One of the tasks on my ‘To Do’ list this month is completing a questionnaire for a brand design brief in readiness for a meeting with an agency later in the month. They’ve asked me to list my three favourite brands, and I didn’t have to think hard! On that list is TOMS. I love their ‘One for One’ business model, their story and the elegant simplicity of their branding.
The Origins Of TOMS
Back in 2006, serial entrepreneur, Blake Mycoskie took a trip to Argentina with the primary aim of immersing himself in the culture. Learning the tango, playing polo, and drinking the national wine, Malbec. He wore the alpargata, a soft, casual, canvas shoe worn by almost everyone in the country. This got him wondering whether the alpargata could have market appeal in the United States. But as the focus of his trip was on having fun, not work, he shelved the idea; albeit not for long.
Towards the end of his trip, Blake met an American woman who was volunteering on a shoe drive. She explained that despite living in a relatively well-developed country, many Argentinian children lacked shoes. This not only exposed them to disease, but also made everyday activities like attending school and getting water from the local well difficult. Her organisation collected shoes from donors and gave them to kids in need. But it couldn’t meet the demand.
These two observations led Blake to come up with what at the time was a groundbreaking model for social entrepreneurship.
Returning home to Los Angeles with duffel bags of modified alpargatas, Blake had to figure out what to do with them. As he knew very little about fashion, retail or the footwear business, he asked some of his best female friends to dinner and told them the story of his trip to Argentina, the shoe drive and his idea for TOMS.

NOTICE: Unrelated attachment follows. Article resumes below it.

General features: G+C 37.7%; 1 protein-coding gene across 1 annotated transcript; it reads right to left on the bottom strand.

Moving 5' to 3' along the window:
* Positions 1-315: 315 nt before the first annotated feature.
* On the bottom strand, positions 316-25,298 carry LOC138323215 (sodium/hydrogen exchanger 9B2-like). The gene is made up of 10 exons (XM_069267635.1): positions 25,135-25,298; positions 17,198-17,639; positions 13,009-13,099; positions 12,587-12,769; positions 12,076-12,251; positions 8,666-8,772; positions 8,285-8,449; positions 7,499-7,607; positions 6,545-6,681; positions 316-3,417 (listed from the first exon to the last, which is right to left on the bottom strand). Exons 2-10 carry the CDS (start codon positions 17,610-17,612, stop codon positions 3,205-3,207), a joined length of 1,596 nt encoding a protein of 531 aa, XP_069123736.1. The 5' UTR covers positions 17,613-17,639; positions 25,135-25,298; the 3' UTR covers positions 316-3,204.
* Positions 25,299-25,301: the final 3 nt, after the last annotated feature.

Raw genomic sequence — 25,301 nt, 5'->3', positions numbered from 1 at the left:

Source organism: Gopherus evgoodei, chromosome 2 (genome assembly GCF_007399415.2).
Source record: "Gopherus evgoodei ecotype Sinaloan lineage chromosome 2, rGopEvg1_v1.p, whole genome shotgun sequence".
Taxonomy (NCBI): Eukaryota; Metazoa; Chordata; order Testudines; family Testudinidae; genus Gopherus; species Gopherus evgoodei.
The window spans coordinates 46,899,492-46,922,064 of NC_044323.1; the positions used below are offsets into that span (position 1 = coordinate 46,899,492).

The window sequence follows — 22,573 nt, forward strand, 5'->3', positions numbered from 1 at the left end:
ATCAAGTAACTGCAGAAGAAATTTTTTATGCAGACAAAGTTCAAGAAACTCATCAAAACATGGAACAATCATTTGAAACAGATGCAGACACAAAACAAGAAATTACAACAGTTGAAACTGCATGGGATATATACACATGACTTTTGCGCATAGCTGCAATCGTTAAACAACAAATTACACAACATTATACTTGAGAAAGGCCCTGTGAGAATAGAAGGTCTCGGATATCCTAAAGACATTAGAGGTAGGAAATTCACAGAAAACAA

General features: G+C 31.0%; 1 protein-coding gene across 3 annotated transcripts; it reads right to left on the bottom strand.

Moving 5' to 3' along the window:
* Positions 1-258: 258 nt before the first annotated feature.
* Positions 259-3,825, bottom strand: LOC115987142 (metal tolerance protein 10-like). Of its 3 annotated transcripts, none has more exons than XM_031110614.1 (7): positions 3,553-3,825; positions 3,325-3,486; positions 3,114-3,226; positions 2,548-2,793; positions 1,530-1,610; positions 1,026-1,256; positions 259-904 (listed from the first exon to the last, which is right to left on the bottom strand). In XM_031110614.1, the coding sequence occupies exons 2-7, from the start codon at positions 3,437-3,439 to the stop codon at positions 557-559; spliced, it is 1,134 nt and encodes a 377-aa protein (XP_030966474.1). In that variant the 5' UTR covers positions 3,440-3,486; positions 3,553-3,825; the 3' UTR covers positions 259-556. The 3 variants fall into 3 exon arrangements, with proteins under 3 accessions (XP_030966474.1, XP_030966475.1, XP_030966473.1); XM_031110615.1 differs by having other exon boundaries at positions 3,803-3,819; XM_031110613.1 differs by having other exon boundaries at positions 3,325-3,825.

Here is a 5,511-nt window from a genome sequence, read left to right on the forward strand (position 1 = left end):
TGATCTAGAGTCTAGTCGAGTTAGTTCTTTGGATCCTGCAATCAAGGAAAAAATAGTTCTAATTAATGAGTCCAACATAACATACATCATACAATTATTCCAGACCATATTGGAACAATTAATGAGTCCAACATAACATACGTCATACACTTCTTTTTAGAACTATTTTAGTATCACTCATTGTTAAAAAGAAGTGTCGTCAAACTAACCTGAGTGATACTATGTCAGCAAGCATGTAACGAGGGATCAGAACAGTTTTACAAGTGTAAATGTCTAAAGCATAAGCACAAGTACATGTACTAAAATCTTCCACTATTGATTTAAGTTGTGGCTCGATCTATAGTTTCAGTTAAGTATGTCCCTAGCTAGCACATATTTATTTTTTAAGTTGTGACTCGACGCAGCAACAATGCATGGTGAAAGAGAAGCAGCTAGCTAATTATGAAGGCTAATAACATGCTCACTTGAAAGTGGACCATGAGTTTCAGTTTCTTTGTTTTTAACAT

Get Feedback From Potential Customers
Thankfully for Blake, his friends loved the story, the shoes and the whole concept of TOMS. They gave him a list of stores they thought might be interested in selling his shoes. And they left his apartment as his first brand ambassadors, wearing pairs they’d insisted on buying.
This is a great lesson. Talk to potential customers, who may be friends and acquaintances, about your idea and elicit their feedback. They will almost certainly be able to help your market research by telling you where your current customers shop and hang out.
Don’t Hide Behind A Computer, Show Up In Person
Initially Blake thought he could get his business off the ground by sending emails and making phone calls in his spare time. But he quickly realised that this approach was getting him nowhere fast. Whilst it was easy to reach out to people remotely, this was no substitute for showing up in person.
One Saturday, Blake went to American Rag, one of the top stores on the list his friends had compiled, and asked for the shoe buyer. Despite seeing a vast array of shoes every month, the buyer recognised there was something unique about TOMS. She loved both the story and the shoes themselves, and knew she could sell both of them.
TOMS now had its very first retail customer!
The Power Of PR
TOMS got another big break shortly afterwards. Booth Moore, fashion writer for the Los Angeles Times, heard about the TOMS and published their story in an article. On the day of publication, TOMS received 2,200 orders on the website.
This was great news. But unfortunately Blake only had 160 pairs of shoes sitting in his apartment! On the website, he had promised everyone four-day delivery. He responded quickly by hiring three interns who called and emailed everybody who had ordered shoes to let them know their orders weren’t coming anytime soon because they didn’t have the inventory. In fact, they might have to wait up to eight weeks before new stock arrived.
Remarkably only one person out of those 2,200 orders cancelled, which goes to show how far a rapid, honest response goes when dealing with customer service issues.
That first article in the LA Times sparked further coverage. Vogue magazine decided to do a feature on TOMS, which led to articles in other magazines, such as Time, People, Elle and Teen Vogue. The company at that point consisted of just Blake and his three interns, and was run surreptitiously out of his apartment.
By the end of his first summer, using his Venice Beach apartment as his headquarters, Blake had sold 10,000 pairs of shoes online, and was retailing through stores in Los Angeles. Soon, celebrities like Keira Knightley, Scarlett Johansson, and Tobey Maguire were spotted wearing TOMS. And its customer base expanded to include major retailers like Nordstrom and Urban Outfitters.